In response to the continuing withdrawal of the UK banks, there has been an explosion of interest in opening up new vaults all over the country. They have started springing up in areas of concentrated Asian communities, such as Hounslow and Southall (in London), Birmingham, Leicester and Manchester. An internet search for independent safe deposit box centres or vaults will “reveal” a large number of these new facilities. The reality, however, is somewhat different. They do not all exist. Some websites indicate multiple locations to increase internet traffic to their site. Another marketing ploy is to launch multiple websites with “Opening Soon” signs. Not all these openings will materialise.

A new safe deposit vault will, almost inevitably, take a number of years to reach profitability, especially if the owner is new to the business. Customers from banks will want a fair degree of reassurance that an independent facility is not only secure, but is also a sustainable business. Generally speaking, it is very difficult for small vaults to be commercially viable. Scale is important since revenues are required to cover the high fixed overheads that a professionally-run vault demands. In order to cover those overheads, a large vault needs to secure a few thousand customers before it is able to break even. That may require several years of working capital, on top of the substantial amounts of capital needed to build or convert a professional vault.

Customers transferring their valuables from a bank branch to an independent vault will be looking for reassurances on various fronts. It is important to know the identity of the owners and directors of the business. If this information is not provided on the company’s website, then customers should make enquiries and satisfy themselves that the business is on a sound financial footing, as well as committed to strong ethical values and high standards of regulatory compliance. Furthermore, not only should the levels of security (obviously) and customer service be high, but so should the quality of staff and the professional training that they receive.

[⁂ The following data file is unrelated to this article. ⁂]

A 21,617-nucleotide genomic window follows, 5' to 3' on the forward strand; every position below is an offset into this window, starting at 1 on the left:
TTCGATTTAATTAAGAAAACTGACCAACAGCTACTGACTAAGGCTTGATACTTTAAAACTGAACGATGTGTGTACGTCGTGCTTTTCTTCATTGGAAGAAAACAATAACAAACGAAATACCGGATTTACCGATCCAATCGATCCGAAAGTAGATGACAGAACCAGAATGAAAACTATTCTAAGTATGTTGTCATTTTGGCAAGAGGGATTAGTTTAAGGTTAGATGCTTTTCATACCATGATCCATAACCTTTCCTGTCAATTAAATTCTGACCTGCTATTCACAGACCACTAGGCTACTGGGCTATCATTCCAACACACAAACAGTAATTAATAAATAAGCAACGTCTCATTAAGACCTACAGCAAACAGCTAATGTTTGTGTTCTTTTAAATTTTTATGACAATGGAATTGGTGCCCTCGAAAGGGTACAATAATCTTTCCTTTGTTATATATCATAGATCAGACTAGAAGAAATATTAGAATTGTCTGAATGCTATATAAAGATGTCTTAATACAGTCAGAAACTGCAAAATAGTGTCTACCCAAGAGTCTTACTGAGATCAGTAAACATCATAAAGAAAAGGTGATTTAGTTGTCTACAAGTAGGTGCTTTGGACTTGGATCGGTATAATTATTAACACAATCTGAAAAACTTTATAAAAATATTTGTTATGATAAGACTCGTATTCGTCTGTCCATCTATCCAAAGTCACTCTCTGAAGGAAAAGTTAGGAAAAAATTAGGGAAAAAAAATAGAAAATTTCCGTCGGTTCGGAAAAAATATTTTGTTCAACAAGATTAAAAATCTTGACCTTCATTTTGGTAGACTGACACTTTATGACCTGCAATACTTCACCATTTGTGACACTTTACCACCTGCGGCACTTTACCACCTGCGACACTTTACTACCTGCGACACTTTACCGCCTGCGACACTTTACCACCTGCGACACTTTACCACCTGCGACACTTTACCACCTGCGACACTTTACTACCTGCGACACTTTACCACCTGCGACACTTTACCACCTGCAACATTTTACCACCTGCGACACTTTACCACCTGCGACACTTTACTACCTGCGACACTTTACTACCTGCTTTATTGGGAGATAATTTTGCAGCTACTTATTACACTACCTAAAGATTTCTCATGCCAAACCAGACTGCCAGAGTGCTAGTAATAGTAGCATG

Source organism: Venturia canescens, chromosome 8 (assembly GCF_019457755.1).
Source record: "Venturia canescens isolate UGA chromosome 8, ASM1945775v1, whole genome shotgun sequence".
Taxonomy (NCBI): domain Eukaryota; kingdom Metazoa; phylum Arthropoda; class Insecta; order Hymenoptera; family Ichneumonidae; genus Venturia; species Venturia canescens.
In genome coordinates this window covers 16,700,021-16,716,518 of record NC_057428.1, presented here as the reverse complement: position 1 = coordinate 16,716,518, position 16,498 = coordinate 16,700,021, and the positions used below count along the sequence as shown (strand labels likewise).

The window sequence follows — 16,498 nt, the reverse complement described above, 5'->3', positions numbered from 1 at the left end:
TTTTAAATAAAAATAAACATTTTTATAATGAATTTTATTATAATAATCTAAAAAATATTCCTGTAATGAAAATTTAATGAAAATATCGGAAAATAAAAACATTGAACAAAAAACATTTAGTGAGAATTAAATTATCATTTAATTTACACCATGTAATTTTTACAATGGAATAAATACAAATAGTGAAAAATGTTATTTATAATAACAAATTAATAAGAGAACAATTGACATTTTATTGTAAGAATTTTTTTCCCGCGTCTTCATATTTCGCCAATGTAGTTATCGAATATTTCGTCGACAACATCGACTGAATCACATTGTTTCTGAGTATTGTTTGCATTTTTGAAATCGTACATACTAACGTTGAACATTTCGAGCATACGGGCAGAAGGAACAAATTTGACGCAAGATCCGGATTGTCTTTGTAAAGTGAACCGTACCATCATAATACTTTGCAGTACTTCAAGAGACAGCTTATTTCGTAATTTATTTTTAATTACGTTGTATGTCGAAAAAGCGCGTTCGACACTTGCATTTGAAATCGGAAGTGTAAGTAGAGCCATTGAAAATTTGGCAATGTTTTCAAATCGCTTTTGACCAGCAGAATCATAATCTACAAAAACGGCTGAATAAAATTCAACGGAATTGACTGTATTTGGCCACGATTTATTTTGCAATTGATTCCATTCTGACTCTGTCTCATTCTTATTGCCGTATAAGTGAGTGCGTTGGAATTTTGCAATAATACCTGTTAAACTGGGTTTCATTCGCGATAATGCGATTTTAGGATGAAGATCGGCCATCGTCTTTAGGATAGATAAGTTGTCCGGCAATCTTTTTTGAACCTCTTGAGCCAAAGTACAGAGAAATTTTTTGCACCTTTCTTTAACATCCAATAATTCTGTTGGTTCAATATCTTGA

There is, of course, one other option for exiting bank customers and that is to keep their valuables at home. For most families, the undeniable fact is that there will be no independent vaults near them. Installing a high-quality home safe and a sophisticated alarm system is a sensible precaution against the average, opportunistic burglar. However, it may not protect families from the more sophisticated burglar. One suggestion that does make sense is to store everyday items at home and to keep the more valuable possessions (heirlooms, gold bars, coins, important documents etc) in a secure vault.

For those who are fortunate enough to live or work close to an independent vault, they should be pleasantly surprised at the affordability of safe deposit boxes. They are invariably more expensive than what banks used to charge (for their heavily subsidised service), but, with a box costing as little as £8-9 per month including insurance, it is a small price to pay for keeping valuables safe. Other benefits of switching from banks to private companies are the personalised service and long opening hours 7 days a week.

With the financial world a long way off recovering from the crash of 2008, it is highly likely that the remaining banks will continue to cut back. The corollary of a shrinking number of bank vaults is an expanding independent safe deposit box sector. That process will continue, but it will be slow in view of the high levels of funding and customer confidence that are required. Customers should have a very positive experience switching from a bank branch to a private vault, but they should always perform their due diligence before entrusting their valuables to a third party.